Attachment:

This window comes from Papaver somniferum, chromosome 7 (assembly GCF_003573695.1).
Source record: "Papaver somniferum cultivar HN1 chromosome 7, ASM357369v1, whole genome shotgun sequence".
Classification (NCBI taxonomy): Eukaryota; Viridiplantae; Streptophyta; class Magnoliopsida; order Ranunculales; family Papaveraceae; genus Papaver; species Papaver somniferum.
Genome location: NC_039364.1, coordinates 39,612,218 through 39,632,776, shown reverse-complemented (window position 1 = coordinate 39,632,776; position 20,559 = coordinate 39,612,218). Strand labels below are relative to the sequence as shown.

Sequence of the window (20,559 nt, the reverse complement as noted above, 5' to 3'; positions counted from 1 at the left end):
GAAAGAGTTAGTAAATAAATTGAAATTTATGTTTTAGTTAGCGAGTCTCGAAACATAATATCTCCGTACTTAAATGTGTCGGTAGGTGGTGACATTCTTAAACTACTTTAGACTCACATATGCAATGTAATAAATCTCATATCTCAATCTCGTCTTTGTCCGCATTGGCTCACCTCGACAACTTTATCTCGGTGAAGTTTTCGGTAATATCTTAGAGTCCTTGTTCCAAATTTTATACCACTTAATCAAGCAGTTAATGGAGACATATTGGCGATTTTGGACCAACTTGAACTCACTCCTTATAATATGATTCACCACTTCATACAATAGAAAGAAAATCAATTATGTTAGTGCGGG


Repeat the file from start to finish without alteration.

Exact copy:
This window comes from Papaver somniferum, chromosome 7 (assembly GCF_003573695.1).
Source record: "Papaver somniferum cultivar HN1 chromosome 7, ASM357369v1, whole genome shotgun sequence".
Classification (NCBI taxonomy): Eukaryota; Viridiplantae; Streptophyta; class Magnoliopsida; order Ranunculales; family Papaveraceae; genus Papaver; species Papaver somniferum.
Genome location: NC_039364.1, coordinates 39,612,218 through 39,632,776, shown reverse-complemented (window position 1 = coordinate 39,632,776; position 20,559 = coordinate 39,612,218). Strand labels below are relative to the sequence as shown.

Sequence of the window (20,559 nt, the reverse complement as noted above, 5' to 3'; positions counted from 1 at the left end):
GAAAGAGTTAGTAAATAAATTGAAATTTATGTTTTAGTTAGCGAGTCTCGAAACATAATATCTCCGTACTTAAATGTGTCGGTAGGTGGTGACATTCTTAAACTACTTTAGACTCACATATGCAATGTAATAAATCTCATATCTCAATCTCGTCTTTGTCCGCATTGGCTCACCTCGACAACTTTATCTCGGTGAAGTTTTCGGTAATATCTTAGAGTCCTTGTTCCAAATTTTATACCACTTAATCAAGCAGTTAATGGAGACATATTGGCGATTTTGGACCAACTTGAACTCACTCCTTATAATATGATTCACCACTTCATACAATAGAAAGAAAATCAATTATGTTAGTGCGGG